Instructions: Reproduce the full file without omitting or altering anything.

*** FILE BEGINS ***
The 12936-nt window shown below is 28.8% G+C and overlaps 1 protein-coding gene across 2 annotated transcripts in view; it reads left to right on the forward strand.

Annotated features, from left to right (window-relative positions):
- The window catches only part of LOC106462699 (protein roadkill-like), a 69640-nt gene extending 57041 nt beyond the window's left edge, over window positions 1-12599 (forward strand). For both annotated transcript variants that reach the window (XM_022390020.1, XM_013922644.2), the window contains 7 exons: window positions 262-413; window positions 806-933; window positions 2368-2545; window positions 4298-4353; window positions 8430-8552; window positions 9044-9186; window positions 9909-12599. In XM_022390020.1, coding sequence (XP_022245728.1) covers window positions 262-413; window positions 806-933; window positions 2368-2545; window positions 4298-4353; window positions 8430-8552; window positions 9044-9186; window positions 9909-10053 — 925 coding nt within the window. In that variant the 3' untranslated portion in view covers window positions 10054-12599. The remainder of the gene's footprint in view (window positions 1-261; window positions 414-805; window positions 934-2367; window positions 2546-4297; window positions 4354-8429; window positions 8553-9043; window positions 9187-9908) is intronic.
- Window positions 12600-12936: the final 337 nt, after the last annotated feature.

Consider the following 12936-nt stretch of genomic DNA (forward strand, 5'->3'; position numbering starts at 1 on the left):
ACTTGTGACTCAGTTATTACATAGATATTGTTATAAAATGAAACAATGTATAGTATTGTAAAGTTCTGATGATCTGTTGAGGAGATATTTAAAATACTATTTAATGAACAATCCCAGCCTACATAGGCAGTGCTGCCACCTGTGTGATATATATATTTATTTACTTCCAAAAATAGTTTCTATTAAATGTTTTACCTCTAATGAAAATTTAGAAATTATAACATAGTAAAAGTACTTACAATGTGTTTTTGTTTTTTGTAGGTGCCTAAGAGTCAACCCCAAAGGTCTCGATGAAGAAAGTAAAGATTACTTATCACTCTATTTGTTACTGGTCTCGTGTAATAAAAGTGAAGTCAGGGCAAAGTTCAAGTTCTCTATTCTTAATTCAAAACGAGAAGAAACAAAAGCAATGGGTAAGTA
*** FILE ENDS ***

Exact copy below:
The 12936-nt window shown below is 28.8% G+C and overlaps 1 protein-coding gene across 2 annotated transcripts in view; it reads left to right on the forward strand.

Annotated features, from left to right (window-relative positions):
- The window catches only part of LOC106462699 (protein roadkill-like), a 69640-nt gene extending 57041 nt beyond the window's left edge, over window positions 1-12599 (forward strand). For both annotated transcript variants that reach the window (XM_022390020.1, XM_013922644.2), the window contains 7 exons: window positions 262-413; window positions 806-933; window positions 2368-2545; window positions 4298-4353; window positions 8430-8552; window positions 9044-9186; window positions 9909-12599. In XM_022390020.1, coding sequence (XP_022245728.1) covers window positions 262-413; window positions 806-933; window positions 2368-2545; window positions 4298-4353; window positions 8430-8552; window positions 9044-9186; window positions 9909-10053 — 925 coding nt within the window. In that variant the 3' untranslated portion in view covers window positions 10054-12599. The remainder of the gene's footprint in view (window positions 1-261; window positions 414-805; window positions 934-2367; window positions 2546-4297; window positions 4354-8429; window positions 8553-9043; window positions 9187-9908) is intronic.
- Window positions 12600-12936: the final 337 nt, after the last annotated feature.

Consider the following 12936-nt stretch of genomic DNA (forward strand, 5'->3'; position numbering starts at 1 on the left):
ACTTGTGACTCAGTTATTACATAGATATTGTTATAAAATGAAACAATGTATAGTATTGTAAAGTTCTGATGATCTGTTGAGGAGATATTTAAAATACTATTTAATGAACAATCCCAGCCTACATAGGCAGTGCTGCCACCTGTGTGATATATATATTTATTTACTTCCAAAAATAGTTTCTATTAAATGTTTTACCTCTAATGAAAATTTAGAAATTATAACATAGTAAAAGTACTTACAATGTGTTTTTGTTTTTTGTAGGTGCCTAAGAGTCAACCCCAAAGGTCTCGATGAAGAAAGTAAAGATTACTTATCACTCTATTTGTTACTGGTCTCGTGTAATAAAAGTGAAGTCAGGGCAAAGTTCAAGTTCTCTATTCTTAATTCAAAACGAGAAGAAACAAAAGCAATGGGTAAGTA